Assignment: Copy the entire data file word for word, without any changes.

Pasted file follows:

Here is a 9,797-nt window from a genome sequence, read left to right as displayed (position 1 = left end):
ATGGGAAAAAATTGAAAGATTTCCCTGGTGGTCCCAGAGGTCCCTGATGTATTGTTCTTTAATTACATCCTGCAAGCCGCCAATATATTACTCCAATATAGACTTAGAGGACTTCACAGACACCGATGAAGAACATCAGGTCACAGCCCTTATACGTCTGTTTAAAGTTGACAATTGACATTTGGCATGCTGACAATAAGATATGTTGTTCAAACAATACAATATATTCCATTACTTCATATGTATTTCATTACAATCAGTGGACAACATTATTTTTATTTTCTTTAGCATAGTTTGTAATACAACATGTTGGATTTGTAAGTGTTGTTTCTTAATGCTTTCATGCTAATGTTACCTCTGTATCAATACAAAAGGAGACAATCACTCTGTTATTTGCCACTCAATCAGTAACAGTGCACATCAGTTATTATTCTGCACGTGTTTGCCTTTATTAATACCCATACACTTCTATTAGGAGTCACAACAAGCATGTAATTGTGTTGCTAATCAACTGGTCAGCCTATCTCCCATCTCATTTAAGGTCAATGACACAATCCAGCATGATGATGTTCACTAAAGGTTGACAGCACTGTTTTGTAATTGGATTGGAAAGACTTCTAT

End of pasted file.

Here is a 9,797-nt window from a genome sequence, read left to right as displayed (position 1 = left end):
ATGGGAAAAAATTGAAAGATTTCCCTGGTGGTCCCAGAGGTCCCTGATGTATTGTTCTTTAATTACATCCTGCAAGCCGCCAATATATTACTCCAATATAGACTTAGAGGACTTCACAGACACCGATGAAGAACATCAGGTCACAGCCCTTATACGTCTGTTTAAAGTTGACAATTGACATTTGGCATGCTGACAATAAGATATGTTGTTCAAACAATACAATATATTCCATTACTTCATATGTATTTCATTACAATCAGTGGACAACATTATTTTTATTTTCTTTAGCATAGTTTGTAATACAACATGTTGGATTTGTAAGTGTTGTTTCTTAATGCTTTCATGCTAATGTTACCTCTGTATCAATACAAAAGGAGACAATCACTCTGTTATTTGCCACTCAATCAGTAACAGTGCACATCAGTTATTATTCTGCACGTGTTTGCCTTTATTAATACCCATACACTTCTATTAGGAGTCACAACAAGCATGTAATTGTGTTGCTAATCAACTGGTCAGCCTATCTCCCATCTCATTTAAGGTCAATGACACAATCCAGCATGATGATGTTCACTAAAGGTTGACAGCACTGTTTTGTAATTGGATTGGAAAGACTTCTAT